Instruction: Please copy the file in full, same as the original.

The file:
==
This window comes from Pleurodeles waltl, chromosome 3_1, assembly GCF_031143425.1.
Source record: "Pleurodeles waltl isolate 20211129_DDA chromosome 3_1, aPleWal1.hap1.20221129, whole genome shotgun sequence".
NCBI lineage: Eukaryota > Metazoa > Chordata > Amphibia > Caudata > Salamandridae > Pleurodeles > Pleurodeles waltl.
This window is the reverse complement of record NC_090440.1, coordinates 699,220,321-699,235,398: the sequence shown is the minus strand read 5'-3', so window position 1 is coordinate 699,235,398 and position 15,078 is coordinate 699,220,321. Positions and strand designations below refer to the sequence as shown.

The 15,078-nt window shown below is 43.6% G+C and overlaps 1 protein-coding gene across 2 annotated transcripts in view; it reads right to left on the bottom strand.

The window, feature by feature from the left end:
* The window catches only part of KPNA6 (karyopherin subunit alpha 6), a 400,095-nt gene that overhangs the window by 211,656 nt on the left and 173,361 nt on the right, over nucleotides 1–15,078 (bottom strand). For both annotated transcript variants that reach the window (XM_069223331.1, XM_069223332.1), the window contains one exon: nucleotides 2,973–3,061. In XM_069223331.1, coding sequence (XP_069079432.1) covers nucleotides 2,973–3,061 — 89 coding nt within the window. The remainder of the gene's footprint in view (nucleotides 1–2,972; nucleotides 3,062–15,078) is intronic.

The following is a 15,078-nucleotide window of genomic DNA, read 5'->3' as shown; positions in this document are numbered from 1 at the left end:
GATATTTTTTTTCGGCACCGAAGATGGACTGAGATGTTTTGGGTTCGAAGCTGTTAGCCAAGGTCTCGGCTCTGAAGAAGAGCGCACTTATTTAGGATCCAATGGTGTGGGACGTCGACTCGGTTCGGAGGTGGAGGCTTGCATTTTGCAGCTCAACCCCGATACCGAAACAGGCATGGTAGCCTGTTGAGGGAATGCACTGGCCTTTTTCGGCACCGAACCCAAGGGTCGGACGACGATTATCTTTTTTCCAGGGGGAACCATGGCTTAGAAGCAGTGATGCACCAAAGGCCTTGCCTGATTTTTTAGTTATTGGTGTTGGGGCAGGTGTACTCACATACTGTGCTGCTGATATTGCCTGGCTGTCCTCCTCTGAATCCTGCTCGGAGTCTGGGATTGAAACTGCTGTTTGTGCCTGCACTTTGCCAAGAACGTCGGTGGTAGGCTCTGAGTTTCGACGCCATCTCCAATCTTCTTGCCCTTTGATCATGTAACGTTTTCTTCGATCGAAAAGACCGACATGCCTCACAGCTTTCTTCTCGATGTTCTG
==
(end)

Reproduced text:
This window comes from Pleurodeles waltl, chromosome 3_1, assembly GCF_031143425.1.
Source record: "Pleurodeles waltl isolate 20211129_DDA chromosome 3_1, aPleWal1.hap1.20221129, whole genome shotgun sequence".
NCBI lineage: Eukaryota > Metazoa > Chordata > Amphibia > Caudata > Salamandridae > Pleurodeles > Pleurodeles waltl.
This window is the reverse complement of record NC_090440.1, coordinates 699,220,321-699,235,398: the sequence shown is the minus strand read 5'-3', so window position 1 is coordinate 699,235,398 and position 15,078 is coordinate 699,220,321. Positions and strand designations below refer to the sequence as shown.

The 15,078-nt window shown below is 43.6% G+C and overlaps 1 protein-coding gene across 2 annotated transcripts in view; it reads right to left on the bottom strand.

The window, feature by feature from the left end:
* The window catches only part of KPNA6 (karyopherin subunit alpha 6), a 400,095-nt gene that overhangs the window by 211,656 nt on the left and 173,361 nt on the right, over nucleotides 1–15,078 (bottom strand). For both annotated transcript variants that reach the window (XM_069223331.1, XM_069223332.1), the window contains one exon: nucleotides 2,973–3,061. In XM_069223331.1, coding sequence (XP_069079432.1) covers nucleotides 2,973–3,061 — 89 coding nt within the window. The remainder of the gene's footprint in view (nucleotides 1–2,972; nucleotides 3,062–15,078) is intronic.

The following is a 15,078-nucleotide window of genomic DNA, read 5'->3' as shown; positions in this document are numbered from 1 at the left end:
GATATTTTTTTTCGGCACCGAAGATGGACTGAGATGTTTTGGGTTCGAAGCTGTTAGCCAAGGTCTCGGCTCTGAAGAAGAGCGCACTTATTTAGGATCCAATGGTGTGGGACGTCGACTCGGTTCGGAGGTGGAGGCTTGCATTTTGCAGCTCAACCCCGATACCGAAACAGGCATGGTAGCCTGTTGAGGGAATGCACTGGCCTTTTTCGGCACCGAACCCAAGGGTCGGACGACGATTATCTTTTTTCCAGGGGGAACCATGGCTTAGAAGCAGTGATGCACCAAAGGCCTTGCCTGATTTTTTAGTTATTGGTGTTGGGGCAGGTGTACTCACATACTGTGCTGCTGATATTGCCTGGCTGTCCTCCTCTGAATCCTGCTCGGAGTCTGGGATTGAAACTGCTGTTTGTGCCTGCACTTTGCCAAGAACGTCGGTGGTAGGCTCTGAGTTTCGACGCCATCTCCAATCTTCTTGCCCTTTGATCATGTAACGTTTTCTTCGATCGAAAAGACCGACATGCCTCACAGCTTTCTTCTCGATGTTCTG